Provisions include $171.5 million to require public schools to provide universal free school meals to all students; $50 million to support free community colleges; $50 million to create Green School Works, a program to fund projects to install and maintain clean energy infrastructure at public schools; $6.59 billion in Chapter 70 education funding for cities and towns, an increase of $604 million over last year; $504.5 million for the special education circuit breaker; $181 million for MBTA capital projects; $19.81 billion for MassHealth, the state’s Medicaid program that provides health care for low-income and disabled persons; and a new law that prisons must provide free unlimited incoming and outgoing phone calls for prisoners.
Another provision would allow undocumented/illegal immigrants to qualify for the lower in-state college tuition rate if they attended high school here for at least three years and graduated or completed a GED.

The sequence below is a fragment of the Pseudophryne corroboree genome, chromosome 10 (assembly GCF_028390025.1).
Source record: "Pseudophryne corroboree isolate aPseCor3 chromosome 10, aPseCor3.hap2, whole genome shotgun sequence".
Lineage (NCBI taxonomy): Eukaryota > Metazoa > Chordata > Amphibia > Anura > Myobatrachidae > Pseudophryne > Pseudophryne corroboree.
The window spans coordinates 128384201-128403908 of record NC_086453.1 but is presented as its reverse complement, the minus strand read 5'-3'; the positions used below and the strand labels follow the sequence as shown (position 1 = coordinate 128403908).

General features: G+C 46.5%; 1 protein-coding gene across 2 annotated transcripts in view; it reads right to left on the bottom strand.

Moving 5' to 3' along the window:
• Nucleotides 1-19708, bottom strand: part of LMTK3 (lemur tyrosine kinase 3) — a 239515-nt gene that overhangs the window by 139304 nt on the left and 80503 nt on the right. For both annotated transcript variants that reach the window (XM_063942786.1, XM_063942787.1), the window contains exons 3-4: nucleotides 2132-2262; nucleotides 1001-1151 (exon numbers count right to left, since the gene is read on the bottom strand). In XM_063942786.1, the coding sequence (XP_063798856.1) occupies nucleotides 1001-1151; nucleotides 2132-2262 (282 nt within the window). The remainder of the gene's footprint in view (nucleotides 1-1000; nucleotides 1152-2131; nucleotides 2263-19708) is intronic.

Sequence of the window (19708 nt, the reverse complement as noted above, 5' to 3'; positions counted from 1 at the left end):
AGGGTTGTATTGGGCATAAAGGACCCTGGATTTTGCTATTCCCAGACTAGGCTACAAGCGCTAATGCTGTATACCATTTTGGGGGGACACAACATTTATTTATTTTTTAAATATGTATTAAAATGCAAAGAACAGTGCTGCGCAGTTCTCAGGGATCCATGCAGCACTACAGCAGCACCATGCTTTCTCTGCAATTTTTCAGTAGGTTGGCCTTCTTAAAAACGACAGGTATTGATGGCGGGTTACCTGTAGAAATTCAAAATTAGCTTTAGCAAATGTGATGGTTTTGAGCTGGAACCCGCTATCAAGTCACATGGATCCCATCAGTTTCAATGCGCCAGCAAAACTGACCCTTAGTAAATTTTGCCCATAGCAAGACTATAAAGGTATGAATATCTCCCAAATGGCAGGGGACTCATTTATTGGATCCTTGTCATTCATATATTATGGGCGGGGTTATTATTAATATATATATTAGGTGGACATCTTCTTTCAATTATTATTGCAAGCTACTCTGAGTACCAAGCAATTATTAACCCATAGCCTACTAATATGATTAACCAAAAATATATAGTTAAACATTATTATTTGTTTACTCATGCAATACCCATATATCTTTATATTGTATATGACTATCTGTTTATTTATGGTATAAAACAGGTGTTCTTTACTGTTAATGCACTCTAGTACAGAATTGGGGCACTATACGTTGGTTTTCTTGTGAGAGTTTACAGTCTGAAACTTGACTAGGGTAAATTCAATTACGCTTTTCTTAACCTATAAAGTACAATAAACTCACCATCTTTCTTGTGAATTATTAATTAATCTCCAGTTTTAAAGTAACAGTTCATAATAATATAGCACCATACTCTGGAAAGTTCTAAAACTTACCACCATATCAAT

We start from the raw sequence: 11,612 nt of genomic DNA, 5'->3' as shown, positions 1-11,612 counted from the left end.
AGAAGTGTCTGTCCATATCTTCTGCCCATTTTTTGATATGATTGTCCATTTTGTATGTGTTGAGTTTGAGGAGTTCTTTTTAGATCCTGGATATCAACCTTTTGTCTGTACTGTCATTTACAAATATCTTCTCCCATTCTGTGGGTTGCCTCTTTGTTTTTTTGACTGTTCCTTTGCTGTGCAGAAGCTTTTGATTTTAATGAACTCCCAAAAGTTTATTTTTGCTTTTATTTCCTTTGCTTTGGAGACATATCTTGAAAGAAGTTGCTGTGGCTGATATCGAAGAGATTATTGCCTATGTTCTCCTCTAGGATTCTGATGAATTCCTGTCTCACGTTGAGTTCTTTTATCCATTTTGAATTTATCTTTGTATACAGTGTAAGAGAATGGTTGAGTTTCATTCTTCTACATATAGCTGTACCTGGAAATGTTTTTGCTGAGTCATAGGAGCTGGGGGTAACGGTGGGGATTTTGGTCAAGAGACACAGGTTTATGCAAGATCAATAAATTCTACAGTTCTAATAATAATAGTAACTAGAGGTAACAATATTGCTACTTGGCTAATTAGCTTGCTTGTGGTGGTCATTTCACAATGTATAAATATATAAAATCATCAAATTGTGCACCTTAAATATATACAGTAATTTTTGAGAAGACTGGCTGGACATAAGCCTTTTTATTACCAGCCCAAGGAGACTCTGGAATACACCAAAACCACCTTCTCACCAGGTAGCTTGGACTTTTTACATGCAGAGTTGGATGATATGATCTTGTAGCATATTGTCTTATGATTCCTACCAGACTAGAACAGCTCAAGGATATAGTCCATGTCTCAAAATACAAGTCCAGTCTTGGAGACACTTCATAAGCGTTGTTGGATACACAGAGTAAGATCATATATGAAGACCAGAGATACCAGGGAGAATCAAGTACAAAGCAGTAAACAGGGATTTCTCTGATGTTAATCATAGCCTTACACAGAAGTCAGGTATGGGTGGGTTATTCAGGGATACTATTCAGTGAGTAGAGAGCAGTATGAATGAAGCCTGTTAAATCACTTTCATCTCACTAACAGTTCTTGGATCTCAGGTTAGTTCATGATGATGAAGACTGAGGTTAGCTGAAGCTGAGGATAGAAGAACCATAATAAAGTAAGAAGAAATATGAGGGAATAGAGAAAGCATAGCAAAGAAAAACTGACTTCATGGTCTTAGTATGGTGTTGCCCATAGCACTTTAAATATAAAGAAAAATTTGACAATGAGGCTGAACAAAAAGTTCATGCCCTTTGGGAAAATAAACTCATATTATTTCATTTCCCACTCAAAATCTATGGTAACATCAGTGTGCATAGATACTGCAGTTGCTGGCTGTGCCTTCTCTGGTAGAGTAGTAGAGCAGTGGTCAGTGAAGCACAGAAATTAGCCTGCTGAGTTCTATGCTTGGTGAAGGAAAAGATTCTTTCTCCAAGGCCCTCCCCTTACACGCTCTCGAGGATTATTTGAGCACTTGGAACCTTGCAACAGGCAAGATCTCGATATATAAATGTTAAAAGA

“Massachusetts continues to move in a positive direction by making significant investments in this budget,” said Rep. Todd Smola (R-Warren), the ranking House member of the Committee on Ways and Means. “We prioritize local funding by increasing general government aid to municipalities and double the minimum aid contribution per pupil for education."
"While there were many good provisions in the budget, the final version contained policies, unrelated to the budget itself, that we could not support,” said Reps. Nick Boldyga (R-Southwick) and Marc Lombardo (R-Billerica) in a joint statement.